The next day, the call goes out: "I'm forming a Rock & Roll Cover Band, goddamit. Who's with me?"


After much abuse from Bradley, Hagan decides to buy a house solely to set up a rehearsal studio in the basement. With his last $50, Hagan buys a set of what can loosely be described as 'drums'.

Litwack auditions to join the band as the lead guitar player. He fails the audition, primarily because the only song he could play was The Who's "Squeeze Box", proving that his prior obsession had not been totally forgotten.

Impressed by Mark's ability to carry heavy objects, Bradley announces "Gentlemen, it looks like we've found ourselves a bass player!"


Local hard-rockin' lesbian Kate Coyle joins the band on lead vocals, primarily on her ability to score gigs at Bryn Mawr College. The first incarnation of The Electric Fish is officially born. The Fish play their first gig in March of 1988.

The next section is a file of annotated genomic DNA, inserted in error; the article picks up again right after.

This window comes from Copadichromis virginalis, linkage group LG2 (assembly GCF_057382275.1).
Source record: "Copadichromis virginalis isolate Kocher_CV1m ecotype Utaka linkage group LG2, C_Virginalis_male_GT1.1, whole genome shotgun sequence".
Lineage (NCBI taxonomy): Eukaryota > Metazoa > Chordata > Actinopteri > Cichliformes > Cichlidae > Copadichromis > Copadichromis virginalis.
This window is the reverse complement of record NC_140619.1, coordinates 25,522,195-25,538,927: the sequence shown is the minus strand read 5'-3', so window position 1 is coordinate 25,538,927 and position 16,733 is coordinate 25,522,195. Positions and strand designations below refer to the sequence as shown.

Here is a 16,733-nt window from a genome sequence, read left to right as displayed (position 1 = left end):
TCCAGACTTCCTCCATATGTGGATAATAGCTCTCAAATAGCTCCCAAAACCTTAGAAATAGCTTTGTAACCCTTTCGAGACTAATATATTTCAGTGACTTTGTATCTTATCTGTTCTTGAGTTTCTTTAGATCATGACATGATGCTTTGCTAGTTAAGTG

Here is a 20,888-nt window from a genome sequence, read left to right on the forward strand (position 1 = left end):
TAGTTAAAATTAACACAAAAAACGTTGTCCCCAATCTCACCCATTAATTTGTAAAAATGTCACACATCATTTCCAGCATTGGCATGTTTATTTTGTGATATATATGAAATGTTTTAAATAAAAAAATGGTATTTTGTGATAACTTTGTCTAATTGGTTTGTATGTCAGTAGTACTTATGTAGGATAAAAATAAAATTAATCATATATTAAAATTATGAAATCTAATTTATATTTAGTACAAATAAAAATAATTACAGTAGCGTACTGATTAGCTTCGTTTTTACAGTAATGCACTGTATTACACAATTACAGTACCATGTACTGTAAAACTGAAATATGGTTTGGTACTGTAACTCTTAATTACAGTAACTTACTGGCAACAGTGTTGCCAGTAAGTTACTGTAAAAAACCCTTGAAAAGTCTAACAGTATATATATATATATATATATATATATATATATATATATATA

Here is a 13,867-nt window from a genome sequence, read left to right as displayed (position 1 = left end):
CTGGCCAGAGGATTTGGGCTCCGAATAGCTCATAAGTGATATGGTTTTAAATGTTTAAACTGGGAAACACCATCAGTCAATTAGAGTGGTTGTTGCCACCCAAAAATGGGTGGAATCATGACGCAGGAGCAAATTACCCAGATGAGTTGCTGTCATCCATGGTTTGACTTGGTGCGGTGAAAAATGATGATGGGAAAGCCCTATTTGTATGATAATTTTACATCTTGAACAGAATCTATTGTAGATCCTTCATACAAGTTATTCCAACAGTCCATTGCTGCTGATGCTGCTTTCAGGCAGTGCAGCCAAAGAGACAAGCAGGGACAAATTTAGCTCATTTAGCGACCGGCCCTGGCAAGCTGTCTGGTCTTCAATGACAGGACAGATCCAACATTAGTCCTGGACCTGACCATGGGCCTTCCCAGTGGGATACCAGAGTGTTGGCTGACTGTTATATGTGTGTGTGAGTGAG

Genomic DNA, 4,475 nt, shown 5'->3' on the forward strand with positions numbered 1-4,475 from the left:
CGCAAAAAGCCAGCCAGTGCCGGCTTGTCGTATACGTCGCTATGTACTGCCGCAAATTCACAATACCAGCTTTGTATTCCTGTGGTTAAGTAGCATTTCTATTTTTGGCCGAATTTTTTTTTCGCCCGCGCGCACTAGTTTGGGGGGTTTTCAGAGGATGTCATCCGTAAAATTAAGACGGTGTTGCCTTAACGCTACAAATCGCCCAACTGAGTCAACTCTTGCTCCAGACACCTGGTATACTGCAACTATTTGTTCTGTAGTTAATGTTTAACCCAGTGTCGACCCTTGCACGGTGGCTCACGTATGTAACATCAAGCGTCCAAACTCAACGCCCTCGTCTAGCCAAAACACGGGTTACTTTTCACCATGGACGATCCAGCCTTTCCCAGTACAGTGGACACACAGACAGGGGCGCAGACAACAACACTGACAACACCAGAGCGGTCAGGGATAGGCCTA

While exceedingly rare (as in "not done yet"), there exist several recorded examples of the Fish's signature sound from this period.


Hagan's live-in girlfriend Helen Geyer joins the band, though in retrospect, it's not clear that anyone ever invited her. Helen's personal tastes run towards horrendously bad 'authentic' delta blues, which proves difficult to realize within the confines of The Electric Fish.

To accommodate her, an offshoot version of the band, dubbed Bellyful o' Cats, is created, with veteran bluesman Dan Kirchheimer sitting in on lead guitar.


Both versions of the band play a gig at Bryn Mawr College, alternating sets. During the Bellyful o' Cats set, the band performs a version of Stormy Monday so godawful that Dan vows never to play with the band again.


With Bellyful o' Cats on permanent hiatus, the Electric Fish go on a grand tour of Bryn Mawr College, playing for hundreds of students on multiple occasions.